Soldier Earns Silver Star for Saving Lives


After months of fighting an unseen enemy, Greg Fulton, a combat engineer in the Wisconsin National Guard, came face to face with insurgents in Afghanistan on Aug. 10, 2009.

Normally part of a platoon that hunts for roadside bombs, 1st Sgt. Fulton led a volunteer team of Afghans and Americans into an enemy-filled building in Pol-e Alam. They cleared four floors, but an enemy remained on the fifth, separated by a stairwell that opened up Fulton's team to gunfire.

Fulton duct-taped an explosive to a pole, elevated it up the stairwell and detonated it, a stroke of ingenuity that gave the team the momentum to secure the building.

"Because of him, no one had to storm that stairwell," said Richard Helm, a Guardsman who was on a command team with Fulton in the 951st Engineer Company in Afghanistan. "That's not something you learn in infantry school."

For his bravery and quick thinking that day, Fulton will be the first Wisconsin National Guardsman to receive the Silver Star medal, the U.S. military's third-highest decoration for valor. Fulton, 39, of Arbor Vitae, will receive the medal Friday in a ceremony at Volk Field, in Juneau County.

"His initiative and thinking outside the box was what made the whole incident a success without loss of U.S. lives," Helm said.

The device Fulton created saved a lot of lives, said Joy Staab, speaking for the Wisconsin National Guard.

The unit deserves recognition more than its leader, Fulton said. He added that he was humbled that others thought his actions deserved the prestigious medal.

"I'm far more proud of my unit and the courage and bravery they displayed on a daily basis," Fulton said. "They're the reason I do what I do."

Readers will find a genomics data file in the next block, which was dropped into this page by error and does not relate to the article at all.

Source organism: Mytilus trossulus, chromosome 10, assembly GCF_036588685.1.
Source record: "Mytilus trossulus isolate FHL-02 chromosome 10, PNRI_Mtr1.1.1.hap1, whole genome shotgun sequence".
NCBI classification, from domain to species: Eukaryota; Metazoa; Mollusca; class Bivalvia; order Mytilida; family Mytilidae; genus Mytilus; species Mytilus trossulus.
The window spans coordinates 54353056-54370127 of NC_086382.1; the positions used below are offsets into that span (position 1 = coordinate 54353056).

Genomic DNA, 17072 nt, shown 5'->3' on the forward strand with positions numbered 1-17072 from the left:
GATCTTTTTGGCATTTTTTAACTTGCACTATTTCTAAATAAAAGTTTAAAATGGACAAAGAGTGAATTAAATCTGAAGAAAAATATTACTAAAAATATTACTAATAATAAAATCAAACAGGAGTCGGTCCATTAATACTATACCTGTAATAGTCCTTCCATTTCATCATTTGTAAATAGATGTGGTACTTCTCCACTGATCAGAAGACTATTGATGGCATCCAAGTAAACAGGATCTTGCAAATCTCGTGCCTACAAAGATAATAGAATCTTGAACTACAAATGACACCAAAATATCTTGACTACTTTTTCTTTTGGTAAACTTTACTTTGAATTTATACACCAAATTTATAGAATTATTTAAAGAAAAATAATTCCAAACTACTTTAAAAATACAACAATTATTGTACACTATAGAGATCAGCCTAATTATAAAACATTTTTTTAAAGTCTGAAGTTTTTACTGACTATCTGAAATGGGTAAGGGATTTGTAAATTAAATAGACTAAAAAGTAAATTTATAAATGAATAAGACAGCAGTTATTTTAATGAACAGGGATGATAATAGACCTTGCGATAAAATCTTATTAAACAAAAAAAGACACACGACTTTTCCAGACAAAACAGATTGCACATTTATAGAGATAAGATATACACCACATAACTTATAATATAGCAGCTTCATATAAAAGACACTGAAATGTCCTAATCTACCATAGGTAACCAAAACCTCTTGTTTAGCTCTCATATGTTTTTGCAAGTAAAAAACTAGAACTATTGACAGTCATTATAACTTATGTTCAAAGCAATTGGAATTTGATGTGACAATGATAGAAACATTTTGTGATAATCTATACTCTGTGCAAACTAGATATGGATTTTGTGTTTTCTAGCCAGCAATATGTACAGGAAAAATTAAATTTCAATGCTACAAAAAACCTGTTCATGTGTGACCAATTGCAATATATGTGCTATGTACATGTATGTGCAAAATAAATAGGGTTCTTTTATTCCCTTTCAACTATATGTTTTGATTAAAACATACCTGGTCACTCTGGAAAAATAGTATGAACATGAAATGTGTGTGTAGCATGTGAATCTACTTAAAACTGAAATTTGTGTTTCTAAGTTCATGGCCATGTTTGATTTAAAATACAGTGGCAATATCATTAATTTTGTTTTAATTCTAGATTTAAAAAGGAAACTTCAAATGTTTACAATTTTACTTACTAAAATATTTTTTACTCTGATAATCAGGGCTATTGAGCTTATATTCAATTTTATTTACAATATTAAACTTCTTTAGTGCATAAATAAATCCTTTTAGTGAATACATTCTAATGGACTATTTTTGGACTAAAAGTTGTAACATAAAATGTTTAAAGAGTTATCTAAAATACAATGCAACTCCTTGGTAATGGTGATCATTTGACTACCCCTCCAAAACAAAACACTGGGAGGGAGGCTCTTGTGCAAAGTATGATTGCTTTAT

Fulton, who has also deployed to Saudi Arabia and Iraq, called the mission his most dangerous.

"This was out of the ordinary," he said. "Engagements were 10, 15 feet away."

After the encounter, Fulton said, he reflected on veterans of former wars such as World War II and Vietnam, in which violent engagements were the norm.

"This one event in my experience would be a small fraction of the stuff they went through," he said. "I did it one day, for five hours; those World War II guys would have to do this day in and day out. I couldn't imagine doing the same type of fighting on a daily basis."

Helm said Fulton was a man of few words and led soldiers by winning their respect. He said Fulton also saved a fellow soldier's life that same day. Helicopters were firing into the building, and when the soldiers took cover, one became unnerved. Fulton held him back from running into friendly fire.

"He's very knowledgeable and skilled at military tactics, but he's also a motivational leader," Helm said. "He leads by example."

Fulton was born on Kessler Air Force Base in Biloxi, Miss., and grew up in northern California. He joined the Army in 1991 after graduating from high school, working in Fort Lewis, Wash., and Fort Campbell, Ky. He was deployed to Saudi Arabia for nine months.

In 1998, Fulton transferred into the Wisconsin National Guard as a combat engineer, studied criminal justice for two years and was hired as a deputy sheriff by the Vilas County sheriff's office in 2000. As part of the guard, he was deployed to both Iraq and Afghanistan.

When he returned from Afghanistan, he transferred to Medford as first sergeant of the 273rd Sapper Company. Fulton lives with his wife, Sandra, and their three children.

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